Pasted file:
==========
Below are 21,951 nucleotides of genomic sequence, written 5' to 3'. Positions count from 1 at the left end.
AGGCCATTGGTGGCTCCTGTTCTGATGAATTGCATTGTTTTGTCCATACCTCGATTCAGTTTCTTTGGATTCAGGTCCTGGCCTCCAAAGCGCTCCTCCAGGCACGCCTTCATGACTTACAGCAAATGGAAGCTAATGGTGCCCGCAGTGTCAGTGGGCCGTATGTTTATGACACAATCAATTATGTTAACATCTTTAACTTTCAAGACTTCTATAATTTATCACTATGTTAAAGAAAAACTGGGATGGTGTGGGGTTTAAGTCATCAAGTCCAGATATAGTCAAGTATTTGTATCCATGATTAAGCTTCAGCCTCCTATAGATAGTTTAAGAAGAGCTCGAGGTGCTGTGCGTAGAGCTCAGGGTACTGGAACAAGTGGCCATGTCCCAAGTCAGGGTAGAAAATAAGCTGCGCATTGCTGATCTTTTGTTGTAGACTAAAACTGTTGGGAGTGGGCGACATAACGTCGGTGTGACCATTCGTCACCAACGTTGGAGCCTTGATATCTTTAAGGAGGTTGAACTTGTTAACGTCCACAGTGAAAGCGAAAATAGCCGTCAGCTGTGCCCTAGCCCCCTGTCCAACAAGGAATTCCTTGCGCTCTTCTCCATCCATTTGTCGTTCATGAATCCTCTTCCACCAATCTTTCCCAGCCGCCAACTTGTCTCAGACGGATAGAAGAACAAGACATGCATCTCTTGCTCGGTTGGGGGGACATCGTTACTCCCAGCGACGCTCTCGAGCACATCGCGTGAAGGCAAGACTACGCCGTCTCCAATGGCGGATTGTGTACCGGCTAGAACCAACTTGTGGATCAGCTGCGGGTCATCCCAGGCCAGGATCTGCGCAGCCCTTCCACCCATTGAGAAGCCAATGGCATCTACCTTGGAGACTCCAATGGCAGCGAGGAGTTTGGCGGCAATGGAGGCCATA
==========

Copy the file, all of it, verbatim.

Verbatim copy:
Below are 21,951 nucleotides of genomic sequence, written 5' to 3'. Positions count from 1 at the left end.
AGGCCATTGGTGGCTCCTGTTCTGATGAATTGCATTGTTTTGTCCATACCTCGATTCAGTTTCTTTGGATTCAGGTCCTGGCCTCCAAAGCGCTCCTCCAGGCACGCCTTCATGACTTACAGCAAATGGAAGCTAATGGTGCCCGCAGTGTCAGTGGGCCGTATGTTTATGACACAATCAATTATGTTAACATCTTTAACTTTCAAGACTTCTATAATTTATCACTATGTTAAAGAAAAACTGGGATGGTGTGGGGTTTAAGTCATCAAGTCCAGATATAGTCAAGTATTTGTATCCATGATTAAGCTTCAGCCTCCTATAGATAGTTTAAGAAGAGCTCGAGGTGCTGTGCGTAGAGCTCAGGGTACTGGAACAAGTGGCCATGTCCCAAGTCAGGGTAGAAAATAAGCTGCGCATTGCTGATCTTTTGTTGTAGACTAAAACTGTTGGGAGTGGGCGACATAACGTCGGTGTGACCATTCGTCACCAACGTTGGAGCCTTGATATCTTTAAGGAGGTTGAACTTGTTAACGTCCACAGTGAAAGCGAAAATAGCCGTCAGCTGTGCCCTAGCCCCCTGTCCAACAAGGAATTCCTTGCGCTCTTCTCCATCCATTTGTCGTTCATGAATCCTCTTCCACCAATCTTTCCCAGCCGCCAACTTGTCTCAGACGGATAGAAGAACAAGACATGCATCTCTTGCTCGGTTGGGGGGACATCGTTACTCCCAGCGACGCTCTCGAGCACATCGCGTGAAGGCAAGACTACGCCGTCTCCAATGGCGGATTGTGTACCGGCTAGAACCAACTTGTGGATCAGCTGCGGGTCATCCCAGGCCAGGATCTGCGCAGCCCTTCCACCCATTGAGAAGCCAATGGCATCTACCTTGGAGACTCCAATGGCAGCGAGGAGTTTGGCGGCAATGGAGGCCATA